Hamilton gets two-race F1 exemption from FIA over jewellery

As part of the FIA’s clampdown on drivers wearing jewelery in the car, which is forbidden under the International Sporting Code, checks by teams were made part of the scrutineering process ahead of the Miami Grand Prix.

Hamilton turned up to Friday’s FIA press conference wearing three watches, eight rings, bracelets and a necklace, and claimed it was “unnecessary” for officials to be focusing on “such a small thing”.

“It’s almost like a step backwards,” Hamilton said. “If you think about the steps we’re taking as a sport and the more important issues and causes we need to be focusing on.”

Hamilton’s view was supported by a number of drivers, including Sebastian Vettel, who felt the moves clamping down on jewelery were “targeting” Hamilton.

Hamilton explained that he wore at least two bits of jewelry that could not be removed, including a nose piercing, but they were made of platinum and he had never encountered any previous issues.

Asked if he would step aside and not race in the event of a stand-off with the FIA, Hamilton replied: “If they stop me, then so be it. We’ve got a spare driver.”

Motorsport.com has learned that Hamilton met with officials from the FIA’s medical commission following the press conference to discuss the matter.

Lewis Hamilton, Mercedes-AMG

Lewis Hamilton, Mercedes-AMG

Photo by: Carl Bingham / Motorsport Images

During the talks, it was understood that it was explained to Hamilton that the push was nothing to do with stamping out personal expression and purely based on safety grounds.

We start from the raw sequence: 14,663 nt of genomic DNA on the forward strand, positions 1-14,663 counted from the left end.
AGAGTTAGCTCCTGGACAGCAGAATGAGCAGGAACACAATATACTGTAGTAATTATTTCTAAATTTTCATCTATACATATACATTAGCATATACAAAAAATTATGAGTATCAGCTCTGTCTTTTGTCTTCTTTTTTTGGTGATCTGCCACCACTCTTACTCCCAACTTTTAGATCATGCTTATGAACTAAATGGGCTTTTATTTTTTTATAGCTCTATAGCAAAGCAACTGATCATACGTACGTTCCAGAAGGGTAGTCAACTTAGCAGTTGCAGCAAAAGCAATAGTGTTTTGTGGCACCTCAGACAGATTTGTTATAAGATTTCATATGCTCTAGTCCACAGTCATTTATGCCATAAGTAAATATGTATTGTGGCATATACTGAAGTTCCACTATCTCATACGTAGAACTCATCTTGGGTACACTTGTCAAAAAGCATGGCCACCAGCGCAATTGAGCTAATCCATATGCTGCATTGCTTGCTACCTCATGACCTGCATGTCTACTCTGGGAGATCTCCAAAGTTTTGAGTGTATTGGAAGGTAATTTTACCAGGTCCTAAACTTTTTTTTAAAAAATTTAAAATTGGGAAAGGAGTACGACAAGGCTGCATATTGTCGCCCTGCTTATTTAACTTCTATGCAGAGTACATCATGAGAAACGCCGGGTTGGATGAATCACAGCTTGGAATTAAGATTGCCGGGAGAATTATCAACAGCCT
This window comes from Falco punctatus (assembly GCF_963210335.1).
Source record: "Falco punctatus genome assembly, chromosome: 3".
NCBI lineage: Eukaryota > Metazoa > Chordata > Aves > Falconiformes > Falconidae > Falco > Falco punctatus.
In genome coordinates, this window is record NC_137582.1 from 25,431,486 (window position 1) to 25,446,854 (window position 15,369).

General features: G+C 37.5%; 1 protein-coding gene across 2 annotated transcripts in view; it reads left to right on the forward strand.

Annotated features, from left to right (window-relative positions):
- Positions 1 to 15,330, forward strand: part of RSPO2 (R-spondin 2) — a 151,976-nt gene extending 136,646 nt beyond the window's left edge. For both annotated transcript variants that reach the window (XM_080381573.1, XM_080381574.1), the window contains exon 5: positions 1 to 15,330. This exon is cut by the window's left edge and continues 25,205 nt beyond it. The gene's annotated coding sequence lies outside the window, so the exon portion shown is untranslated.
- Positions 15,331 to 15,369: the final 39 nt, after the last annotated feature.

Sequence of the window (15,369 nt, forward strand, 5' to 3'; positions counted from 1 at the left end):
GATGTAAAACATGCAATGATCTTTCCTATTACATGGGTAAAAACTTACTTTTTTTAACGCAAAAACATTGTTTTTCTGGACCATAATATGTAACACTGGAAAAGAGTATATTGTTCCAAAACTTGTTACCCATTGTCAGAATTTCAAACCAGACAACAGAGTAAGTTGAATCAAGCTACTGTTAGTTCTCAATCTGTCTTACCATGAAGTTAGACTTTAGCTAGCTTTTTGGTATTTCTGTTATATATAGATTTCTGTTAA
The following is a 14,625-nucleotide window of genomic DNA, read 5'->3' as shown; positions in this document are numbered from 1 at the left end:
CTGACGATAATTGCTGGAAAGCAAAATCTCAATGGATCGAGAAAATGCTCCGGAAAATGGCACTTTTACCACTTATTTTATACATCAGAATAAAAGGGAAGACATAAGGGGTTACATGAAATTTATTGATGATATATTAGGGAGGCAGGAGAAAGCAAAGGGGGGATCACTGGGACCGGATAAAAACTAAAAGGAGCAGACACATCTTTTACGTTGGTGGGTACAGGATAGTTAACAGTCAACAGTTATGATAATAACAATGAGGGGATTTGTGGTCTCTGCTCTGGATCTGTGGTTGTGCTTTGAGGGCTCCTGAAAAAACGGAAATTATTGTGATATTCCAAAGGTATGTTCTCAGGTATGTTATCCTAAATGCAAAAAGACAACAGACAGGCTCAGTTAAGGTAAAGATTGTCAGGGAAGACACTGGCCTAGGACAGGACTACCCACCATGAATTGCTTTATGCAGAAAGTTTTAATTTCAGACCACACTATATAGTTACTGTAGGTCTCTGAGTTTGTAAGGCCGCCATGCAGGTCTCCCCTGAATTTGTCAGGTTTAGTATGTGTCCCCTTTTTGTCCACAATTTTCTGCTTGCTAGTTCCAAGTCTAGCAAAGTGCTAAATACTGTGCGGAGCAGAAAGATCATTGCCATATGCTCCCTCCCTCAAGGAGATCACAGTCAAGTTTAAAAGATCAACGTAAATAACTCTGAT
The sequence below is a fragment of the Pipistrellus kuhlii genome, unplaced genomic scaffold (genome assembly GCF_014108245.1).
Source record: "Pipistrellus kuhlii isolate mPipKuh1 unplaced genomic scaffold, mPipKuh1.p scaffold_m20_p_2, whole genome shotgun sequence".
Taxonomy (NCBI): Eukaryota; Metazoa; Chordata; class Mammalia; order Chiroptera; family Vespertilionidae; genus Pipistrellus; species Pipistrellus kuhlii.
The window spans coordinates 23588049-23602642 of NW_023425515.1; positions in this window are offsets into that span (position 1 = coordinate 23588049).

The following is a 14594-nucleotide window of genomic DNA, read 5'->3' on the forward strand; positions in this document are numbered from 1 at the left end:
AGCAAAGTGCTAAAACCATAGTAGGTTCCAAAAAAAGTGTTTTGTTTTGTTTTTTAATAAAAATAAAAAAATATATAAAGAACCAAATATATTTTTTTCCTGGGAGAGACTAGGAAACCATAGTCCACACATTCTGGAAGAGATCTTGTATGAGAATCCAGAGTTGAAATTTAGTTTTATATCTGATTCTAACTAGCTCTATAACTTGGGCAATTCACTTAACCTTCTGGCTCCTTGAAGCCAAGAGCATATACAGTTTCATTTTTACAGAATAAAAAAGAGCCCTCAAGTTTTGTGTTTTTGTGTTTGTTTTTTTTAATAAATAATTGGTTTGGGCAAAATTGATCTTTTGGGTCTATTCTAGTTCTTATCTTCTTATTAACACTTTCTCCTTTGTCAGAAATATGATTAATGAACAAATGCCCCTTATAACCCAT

Hamilton agreed that he would remove whatever jewelry he could for this weekend’s race in Miami, and was given an exemption until Monaco for the items he could not easily remove.

As well as clamping down on jewelery, drivers have also been reminded about wearing the correct underwear while in the car, again on safety grounds.

Read Also:

Romain Grosjean’s accident at the 2020 Bahrain Grand Prix has been regularly cited as an example of an accident where either jewelery snagging or the incorrect clothing could cause issues in the event of a fire or while extricating drivers from the cockpit of their cars.

Ahead of opening practice in Miami, technical delegate Jo Bauer issued a scrutineering update confirming that Mercedes had now “submitted a completely filled-in self-scrutineering sheet for the 2022 Miami GP”.

The initial scrutineering document said Mercedes had not confirmed that Hamilton was “complying with the requirement to not wear any jewelry, in the form of body piercing or metal neck chains or watches” while in the car.

Leave a Comment